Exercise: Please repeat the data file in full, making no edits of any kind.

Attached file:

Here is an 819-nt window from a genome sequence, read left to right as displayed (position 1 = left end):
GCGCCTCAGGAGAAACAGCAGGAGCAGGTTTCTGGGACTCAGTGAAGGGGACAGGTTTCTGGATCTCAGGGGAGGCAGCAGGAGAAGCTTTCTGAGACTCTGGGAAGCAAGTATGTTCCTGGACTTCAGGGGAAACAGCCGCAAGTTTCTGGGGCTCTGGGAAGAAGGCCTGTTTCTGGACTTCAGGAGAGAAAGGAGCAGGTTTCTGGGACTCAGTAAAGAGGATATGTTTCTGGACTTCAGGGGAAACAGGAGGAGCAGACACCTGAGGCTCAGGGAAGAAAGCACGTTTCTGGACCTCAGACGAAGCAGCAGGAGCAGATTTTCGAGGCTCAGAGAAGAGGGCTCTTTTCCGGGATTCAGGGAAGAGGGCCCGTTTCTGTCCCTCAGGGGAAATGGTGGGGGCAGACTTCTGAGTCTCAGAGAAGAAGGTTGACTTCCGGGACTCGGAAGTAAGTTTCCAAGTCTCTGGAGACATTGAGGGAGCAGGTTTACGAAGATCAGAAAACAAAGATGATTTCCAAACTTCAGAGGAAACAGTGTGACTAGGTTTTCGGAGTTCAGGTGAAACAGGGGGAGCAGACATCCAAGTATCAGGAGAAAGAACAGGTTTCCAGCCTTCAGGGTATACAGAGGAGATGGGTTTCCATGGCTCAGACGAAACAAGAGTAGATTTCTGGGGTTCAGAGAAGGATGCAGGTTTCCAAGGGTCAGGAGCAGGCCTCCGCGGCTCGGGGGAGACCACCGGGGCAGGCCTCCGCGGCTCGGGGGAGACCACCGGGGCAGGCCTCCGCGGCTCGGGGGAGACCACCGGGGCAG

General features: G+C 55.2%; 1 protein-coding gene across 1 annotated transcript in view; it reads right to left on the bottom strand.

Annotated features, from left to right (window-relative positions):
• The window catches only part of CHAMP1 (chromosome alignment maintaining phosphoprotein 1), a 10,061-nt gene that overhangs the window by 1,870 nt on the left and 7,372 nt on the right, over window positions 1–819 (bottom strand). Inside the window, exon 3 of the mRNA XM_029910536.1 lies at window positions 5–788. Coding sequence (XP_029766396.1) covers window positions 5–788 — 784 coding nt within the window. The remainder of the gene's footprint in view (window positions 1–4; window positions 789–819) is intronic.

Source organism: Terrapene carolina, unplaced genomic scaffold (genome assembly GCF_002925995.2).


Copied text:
Here is an 819-nt window from a genome sequence, read left to right as displayed (position 1 = left end):
GCGCCTCAGGAGAAACAGCAGGAGCAGGTTTCTGGGACTCAGTGAAGGGGACAGGTTTCTGGATCTCAGGGGAGGCAGCAGGAGAAGCTTTCTGAGACTCTGGGAAGCAAGTATGTTCCTGGACTTCAGGGGAAACAGCCGCAAGTTTCTGGGGCTCTGGGAAGAAGGCCTGTTTCTGGACTTCAGGAGAGAAAGGAGCAGGTTTCTGGGACTCAGTAAAGAGGATATGTTTCTGGACTTCAGGGGAAACAGGAGGAGCAGACACCTGAGGCTCAGGGAAGAAAGCACGTTTCTGGACCTCAGACGAAGCAGCAGGAGCAGATTTTCGAGGCTCAGAGAAGAGGGCTCTTTTCCGGGATTCAGGGAAGAGGGCCCGTTTCTGTCCCTCAGGGGAAATGGTGGGGGCAGACTTCTGAGTCTCAGAGAAGAAGGTTGACTTCCGGGACTCGGAAGTAAGTTTCCAAGTCTCTGGAGACATTGAGGGAGCAGGTTTACGAAGATCAGAAAACAAAGATGATTTCCAAACTTCAGAGGAAACAGTGTGACTAGGTTTTCGGAGTTCAGGTGAAACAGGGGGAGCAGACATCCAAGTATCAGGAGAAAGAACAGGTTTCCAGCCTTCAGGGTATACAGAGGAGATGGGTTTCCATGGCTCAGACGAAACAAGAGTAGATTTCTGGGGTTCAGAGAAGGATGCAGGTTTCCAAGGGTCAGGAGCAGGCCTCCGCGGCTCGGGGGAGACCACCGGGGCAGGCCTCCGCGGCTCGGGGGAGACCACCGGGGCAGGCCTCCGCGGCTCGGGGGAGACCACCGGGGCAG

General features: G+C 55.2%; 1 protein-coding gene across 1 annotated transcript in view; it reads right to left on the bottom strand.

Annotated features, from left to right (window-relative positions):
• The window catches only part of CHAMP1 (chromosome alignment maintaining phosphoprotein 1), a 10,061-nt gene that overhangs the window by 1,870 nt on the left and 7,372 nt on the right, over window positions 1–819 (bottom strand). Inside the window, exon 3 of the mRNA XM_029910536.1 lies at window positions 5–788. Coding sequence (XP_029766396.1) covers window positions 5–788 — 784 coding nt within the window. The remainder of the gene's footprint in view (window positions 1–4; window positions 789–819) is intronic.

Source organism: Terrapene carolina, unplaced genomic scaffold (genome assembly GCF_002925995.2).